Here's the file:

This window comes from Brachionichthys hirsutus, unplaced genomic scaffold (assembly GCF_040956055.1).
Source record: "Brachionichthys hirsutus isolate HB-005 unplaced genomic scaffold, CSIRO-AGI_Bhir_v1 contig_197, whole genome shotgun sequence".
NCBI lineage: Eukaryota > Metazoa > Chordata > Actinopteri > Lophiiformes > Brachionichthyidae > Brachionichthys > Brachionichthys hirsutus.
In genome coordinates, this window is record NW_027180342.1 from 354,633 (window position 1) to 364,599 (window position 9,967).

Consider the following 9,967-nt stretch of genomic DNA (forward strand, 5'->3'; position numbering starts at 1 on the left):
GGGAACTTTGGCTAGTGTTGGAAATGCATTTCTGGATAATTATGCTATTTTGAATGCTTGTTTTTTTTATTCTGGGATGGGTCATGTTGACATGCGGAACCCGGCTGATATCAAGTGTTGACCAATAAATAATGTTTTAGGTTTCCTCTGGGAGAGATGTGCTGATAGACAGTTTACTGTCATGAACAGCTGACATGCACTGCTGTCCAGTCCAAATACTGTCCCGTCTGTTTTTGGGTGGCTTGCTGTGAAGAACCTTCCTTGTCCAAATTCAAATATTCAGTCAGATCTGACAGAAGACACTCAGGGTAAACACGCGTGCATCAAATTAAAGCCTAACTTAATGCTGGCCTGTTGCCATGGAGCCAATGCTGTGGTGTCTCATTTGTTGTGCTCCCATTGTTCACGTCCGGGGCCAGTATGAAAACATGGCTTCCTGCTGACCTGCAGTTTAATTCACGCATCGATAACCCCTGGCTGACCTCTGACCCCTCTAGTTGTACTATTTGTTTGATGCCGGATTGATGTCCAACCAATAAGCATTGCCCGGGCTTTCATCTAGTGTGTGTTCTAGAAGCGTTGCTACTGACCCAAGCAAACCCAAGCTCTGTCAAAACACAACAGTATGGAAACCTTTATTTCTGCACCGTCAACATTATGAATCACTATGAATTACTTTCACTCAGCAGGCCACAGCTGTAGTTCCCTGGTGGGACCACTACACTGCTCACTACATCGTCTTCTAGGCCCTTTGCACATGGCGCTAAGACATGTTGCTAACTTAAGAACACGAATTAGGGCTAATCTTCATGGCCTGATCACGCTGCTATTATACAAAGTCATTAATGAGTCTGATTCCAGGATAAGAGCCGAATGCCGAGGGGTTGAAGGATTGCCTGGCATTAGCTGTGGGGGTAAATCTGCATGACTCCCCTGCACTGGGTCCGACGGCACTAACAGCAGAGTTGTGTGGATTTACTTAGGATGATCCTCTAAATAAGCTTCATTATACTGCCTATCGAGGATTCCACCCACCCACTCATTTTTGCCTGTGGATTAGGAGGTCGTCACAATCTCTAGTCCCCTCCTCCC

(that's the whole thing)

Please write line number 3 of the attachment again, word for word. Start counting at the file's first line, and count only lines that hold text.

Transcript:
NCBI lineage: Eukaryota > Metazoa > Chordata > Actinopteri > Lophiiformes > Brachionichthyidae > Brachionichthys > Brachionichthys hirsutus.